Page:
Wednesday, March 14, 2012
What I Read This Week – Mar 13
First, ‘Services’ has a pool. Granted the pool is part of a training facility in which we hope no one drowns but it’s still a pool. ‘Corporate’ tore out ½ the parking spaces in order to build a little picnic area for us to use during lunch hours. It’s actually a nice idea except for the fact that they didn’t put in any trees or shade of any sort so in the summer, by noon the metal seats are too hot to sit on without burning yourself.
Second, ‘Services’ is a wee bit more casual. There is a better chance I will meet someone in jeans carrying a spit cup than someone with a collar. ‘Corporate’ is as corporate does and ties are commonplace.
But the biggest difference is… and y’all knew this was coming… is the bathroom. In ‘Services,’ if you go to the bathroom on the corridor to the training center, occupy stall #3, then use the long handled plunger to pop ceiling tile #4… voila down drops the current issue of Muscle and Fitness. Usually the limited edition bikini special. Oh it’s a fine, fine, fine magazine.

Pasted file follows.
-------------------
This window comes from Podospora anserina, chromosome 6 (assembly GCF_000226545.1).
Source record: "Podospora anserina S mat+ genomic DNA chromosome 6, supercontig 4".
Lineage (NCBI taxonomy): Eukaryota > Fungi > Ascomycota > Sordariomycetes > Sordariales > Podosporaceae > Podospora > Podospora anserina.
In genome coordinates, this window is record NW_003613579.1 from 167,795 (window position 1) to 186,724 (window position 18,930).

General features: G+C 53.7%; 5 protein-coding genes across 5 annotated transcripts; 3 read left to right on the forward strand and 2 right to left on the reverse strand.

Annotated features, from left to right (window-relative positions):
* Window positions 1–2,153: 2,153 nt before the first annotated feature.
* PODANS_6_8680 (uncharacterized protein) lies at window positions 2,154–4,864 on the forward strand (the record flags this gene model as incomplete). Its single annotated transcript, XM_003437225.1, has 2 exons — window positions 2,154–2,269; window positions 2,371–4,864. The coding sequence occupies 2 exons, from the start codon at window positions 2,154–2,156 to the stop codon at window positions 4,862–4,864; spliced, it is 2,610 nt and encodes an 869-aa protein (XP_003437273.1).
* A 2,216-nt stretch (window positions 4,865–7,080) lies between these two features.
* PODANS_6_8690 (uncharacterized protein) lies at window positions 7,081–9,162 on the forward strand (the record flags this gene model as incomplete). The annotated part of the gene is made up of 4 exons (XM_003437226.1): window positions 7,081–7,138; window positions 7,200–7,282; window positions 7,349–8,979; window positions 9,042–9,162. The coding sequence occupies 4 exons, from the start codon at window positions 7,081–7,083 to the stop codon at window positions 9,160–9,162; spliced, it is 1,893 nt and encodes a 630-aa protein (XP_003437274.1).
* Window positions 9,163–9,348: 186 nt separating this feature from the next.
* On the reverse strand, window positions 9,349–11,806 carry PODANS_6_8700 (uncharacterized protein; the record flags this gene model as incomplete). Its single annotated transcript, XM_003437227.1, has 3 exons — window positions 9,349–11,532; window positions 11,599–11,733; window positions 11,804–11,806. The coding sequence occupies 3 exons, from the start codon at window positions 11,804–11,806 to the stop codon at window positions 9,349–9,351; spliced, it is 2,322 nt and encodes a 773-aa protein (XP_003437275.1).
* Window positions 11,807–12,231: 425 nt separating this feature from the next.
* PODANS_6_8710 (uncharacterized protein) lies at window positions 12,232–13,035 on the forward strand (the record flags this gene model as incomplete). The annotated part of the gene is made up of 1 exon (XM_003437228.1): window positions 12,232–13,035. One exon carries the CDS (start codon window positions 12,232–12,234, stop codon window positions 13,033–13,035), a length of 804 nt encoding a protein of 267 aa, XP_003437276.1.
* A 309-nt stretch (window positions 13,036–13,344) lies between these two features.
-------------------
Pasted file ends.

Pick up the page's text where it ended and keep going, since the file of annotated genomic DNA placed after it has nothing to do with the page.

Now, the reading material in ‘Corporate’ is slightly different. In this case you have to go to the second floor, center bathroom. In there you will find a handicapped stall, and located on the metal railing… open to the best article is an issue of Readers Digest. I can’t make stuff this good up.
I am certainly going to miss life in ‘Services.’ Anyway, this week I managed to read The Replacement God, Salvatore: Vol. 2 - An Eventful Crossing, and surprisingly The Hunger Games. You can see what I liked below the break.
The big event was that I managed to read an actual chapter book! With the movie coming, and a super cool premise I couldn’t pass up a chance to read The Hunger Games by Suzanne Collins.